How Do Kids Use It? 5 Often Overlooked Considerations For Choosing Indoor Playground Equipment

31 July 2015
 Categories: , Blog


Playground equipment is a type of purchase that seems simple, but actually isn't. If you're trying to shop around for modern playground equipment for an office or other space, take a look at some of these important issues that a lot of people miss. Ignoring these issues can leave you with a lot of headaches later.

Structural Integrity and Fasteners

Ask the playground equipment seller about installation—will the company come in and install the items for you? Look at how pieces are fastened to the floor or wall. Make sure everything is built to stand the test of time, so that equipment doesn't come dangerously unhinged later.

ADA Questions

The Americans with Disabilities Act provides a wide range of accommodations and concessions for those with physical disabilities. That influences the purchase and design of things like walkways, seating and yes, playground equipment. Make sure that the items that you choose offer strategic features for mobility impaired visitors. Ignore this one -- and you just may have to go back and re-engineer the play space later, at considerable cost.


With indoor playground equipment, you won't have to worry about equipment rusting out or corroding—at least, not as much as you would if it were outside. But many buyers still choose durable plastic or other more easily maintained materials. One reason is that they are easier to sanitize. In a lot of cases, you want to be cleaning these items over time, to make sure they don't become a breeding ground for germs and bacteria.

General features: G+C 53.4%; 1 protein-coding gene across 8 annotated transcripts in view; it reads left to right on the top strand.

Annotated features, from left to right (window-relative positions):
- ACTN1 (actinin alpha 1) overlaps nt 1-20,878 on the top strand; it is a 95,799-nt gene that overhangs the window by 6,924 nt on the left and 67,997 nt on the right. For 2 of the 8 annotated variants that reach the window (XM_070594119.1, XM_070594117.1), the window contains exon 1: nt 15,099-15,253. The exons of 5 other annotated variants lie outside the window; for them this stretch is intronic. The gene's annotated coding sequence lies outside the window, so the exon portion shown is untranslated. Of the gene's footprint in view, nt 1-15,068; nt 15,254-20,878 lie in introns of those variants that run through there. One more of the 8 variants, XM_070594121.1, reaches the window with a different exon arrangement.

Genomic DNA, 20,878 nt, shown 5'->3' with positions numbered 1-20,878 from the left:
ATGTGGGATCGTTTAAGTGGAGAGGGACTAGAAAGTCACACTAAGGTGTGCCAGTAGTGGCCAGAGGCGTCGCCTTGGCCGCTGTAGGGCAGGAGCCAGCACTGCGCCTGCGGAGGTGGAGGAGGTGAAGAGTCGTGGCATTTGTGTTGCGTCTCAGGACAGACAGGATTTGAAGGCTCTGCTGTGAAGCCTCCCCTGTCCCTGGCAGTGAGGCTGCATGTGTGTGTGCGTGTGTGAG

Appropriate Age Levels

This is another one that's pretty subtle. In the old days, there wasn't as much design oriented towards specific age levels and abilities. But now, the best playground equipment, indoor and outdoor, is designed with specific age groups in mind. One excellent example is the range of height access that you can find on playground equipment. For the under-three crowd, height access is restricted to about 1 to 2 feet or less. That means there's much less of a chance of an infant or young toddler falling and hitting his or her head hard while parents aren't looking.


Another accommodation that playground equipment companies provide is some form of access for emergencies (both large and small). Parents need to be able to assist their little ones if they encounter any kind of trouble in the play space. Systems that are not accessible can quickly become problematic for parents and those responsible for maintaining safe play spaces.